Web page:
“Womanifesta” for the Future of Environmental Psychology and Geography


My thanks to Adeola Enigbokan for the color highlighting idea, which I have imitated in this post. As they say, “imitation is the greatest form of flattery”. Therein lay the entirety of what is not my own original inspiration within this post.  This was written originally for a workshop in which we are re-envisioning the fields of Environmental Psychology and Geography, or Psychogeography..hold the jokes, please.  I’ve edited this to be a standalone post for this blog, as it is removed from its original context, a larger, ongoing conversation with my colleagues. Onward!      

My overarching research interests involve interrogating “American” popular culture for perpetuation and sometimes creation of otherwise hidden social and systemic norms. From gender roles and associated /expected life-choice trajectories to cultural ideas, ideals, images and understandings and methods of producing nature and our relation to / with  it.  My current research uses visual analysis techniques to discern the underlying myths of nature portrayed in post–WWII car ads in National Geographic Magazine. Here is a link to a more detailed project description.     

 The Visual and The Creative 

My research , and conversations and collaborations with fellow researchers aims to expand our current bevy of methods by which we engage with the visual (analysis and methodology), and to encourage acceptance of the creative. To add the visual, is to create, assemble or find  an information base for the fields of Environmental Psychology and [Cultural] Geography (Imagined Geographies or Visual Geography) to accomplish two things:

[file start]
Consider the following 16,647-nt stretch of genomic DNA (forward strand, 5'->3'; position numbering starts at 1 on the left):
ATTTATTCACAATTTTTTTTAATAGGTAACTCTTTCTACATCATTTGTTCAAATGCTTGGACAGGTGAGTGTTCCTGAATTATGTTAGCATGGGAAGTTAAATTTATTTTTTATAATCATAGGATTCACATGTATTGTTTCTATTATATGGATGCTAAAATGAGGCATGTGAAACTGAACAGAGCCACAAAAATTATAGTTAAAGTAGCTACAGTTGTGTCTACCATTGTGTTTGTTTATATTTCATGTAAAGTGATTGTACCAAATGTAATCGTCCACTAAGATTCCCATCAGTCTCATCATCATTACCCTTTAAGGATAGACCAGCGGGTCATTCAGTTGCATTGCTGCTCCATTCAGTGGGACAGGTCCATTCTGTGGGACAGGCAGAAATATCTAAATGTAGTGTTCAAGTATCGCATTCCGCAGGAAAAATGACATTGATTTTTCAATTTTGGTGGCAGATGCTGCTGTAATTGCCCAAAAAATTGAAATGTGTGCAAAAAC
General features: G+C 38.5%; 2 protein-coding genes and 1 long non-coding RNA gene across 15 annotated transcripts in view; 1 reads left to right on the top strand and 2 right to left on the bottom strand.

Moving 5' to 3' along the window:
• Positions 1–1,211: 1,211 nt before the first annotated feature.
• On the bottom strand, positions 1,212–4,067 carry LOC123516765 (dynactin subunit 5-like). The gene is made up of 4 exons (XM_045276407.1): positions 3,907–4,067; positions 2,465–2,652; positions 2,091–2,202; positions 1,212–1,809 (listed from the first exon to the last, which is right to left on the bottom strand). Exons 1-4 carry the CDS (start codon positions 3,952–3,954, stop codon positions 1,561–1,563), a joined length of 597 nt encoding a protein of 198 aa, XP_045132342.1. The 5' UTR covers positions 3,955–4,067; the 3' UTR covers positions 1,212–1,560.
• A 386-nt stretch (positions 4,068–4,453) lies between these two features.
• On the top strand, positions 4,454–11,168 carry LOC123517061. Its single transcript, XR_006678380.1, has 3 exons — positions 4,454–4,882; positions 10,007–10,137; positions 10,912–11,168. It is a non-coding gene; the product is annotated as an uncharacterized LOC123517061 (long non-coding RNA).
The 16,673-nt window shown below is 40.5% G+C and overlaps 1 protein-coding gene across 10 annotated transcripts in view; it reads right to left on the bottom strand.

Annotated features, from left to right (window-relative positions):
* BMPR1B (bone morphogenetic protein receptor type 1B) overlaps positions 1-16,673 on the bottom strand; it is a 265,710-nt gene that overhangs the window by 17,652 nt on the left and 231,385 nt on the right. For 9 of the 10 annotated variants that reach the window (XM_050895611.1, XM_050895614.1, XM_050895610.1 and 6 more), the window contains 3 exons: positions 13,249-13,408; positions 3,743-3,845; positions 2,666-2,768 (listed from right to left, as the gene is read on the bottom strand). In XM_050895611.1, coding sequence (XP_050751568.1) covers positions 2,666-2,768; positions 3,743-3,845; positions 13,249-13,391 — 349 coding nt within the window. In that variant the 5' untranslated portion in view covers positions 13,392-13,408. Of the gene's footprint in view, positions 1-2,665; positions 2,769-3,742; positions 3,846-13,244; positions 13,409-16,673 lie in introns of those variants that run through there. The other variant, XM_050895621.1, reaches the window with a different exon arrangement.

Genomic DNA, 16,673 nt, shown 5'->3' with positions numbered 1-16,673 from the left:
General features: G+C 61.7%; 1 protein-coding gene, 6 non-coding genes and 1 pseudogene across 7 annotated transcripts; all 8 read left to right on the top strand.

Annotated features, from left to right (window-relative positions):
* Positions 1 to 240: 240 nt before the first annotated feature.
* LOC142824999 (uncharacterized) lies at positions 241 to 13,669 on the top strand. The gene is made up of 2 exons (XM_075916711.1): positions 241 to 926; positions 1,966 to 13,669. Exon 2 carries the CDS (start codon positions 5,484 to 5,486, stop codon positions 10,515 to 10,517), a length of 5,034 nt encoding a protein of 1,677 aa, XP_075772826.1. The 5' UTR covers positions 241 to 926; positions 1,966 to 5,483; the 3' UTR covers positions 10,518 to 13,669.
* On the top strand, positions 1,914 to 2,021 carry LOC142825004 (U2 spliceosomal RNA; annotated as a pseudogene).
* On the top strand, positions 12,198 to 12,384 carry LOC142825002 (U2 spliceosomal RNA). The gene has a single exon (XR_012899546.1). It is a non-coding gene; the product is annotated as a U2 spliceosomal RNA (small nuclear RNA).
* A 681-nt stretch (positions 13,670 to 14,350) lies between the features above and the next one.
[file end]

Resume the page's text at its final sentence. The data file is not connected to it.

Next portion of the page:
1. Supports and encourages the exploration and use of visual analysis techniques to interrogate images and other material cultural artifacts for their contextual and storied content, rather than solely categorizing and counting their elements a la content analysis or adapted quantitative survey measures
  2. Allows for the dynamic presentation and sharing of said information so as to be maximally interesting, sensorially engaging and technologically relevant beyond the academy, or at least beyond one specific discipline.

3…2…1…CARE!!! OR Emoting can increase readability and interest

My second goal for the field is to advocate for storytelling techniques and/or interpretive methods that allow exploration of the sensorial aspects of our physical, cultural and social environments. This is to say that students and PhD’s alike need some exposure to publications of interest wherein language is used expressively, with all attendant emotion and individual personality. This can only serve to enrich the texture of the analysis, discussion and presentation. It is time for us to release the imposed rational objectivity of the physical sciences which often stifles the potential for brilliant insights and inspired research inquiries in our interdisciplinary and subjective fields of Environmental Psychology and Geography.            

Technology is our friend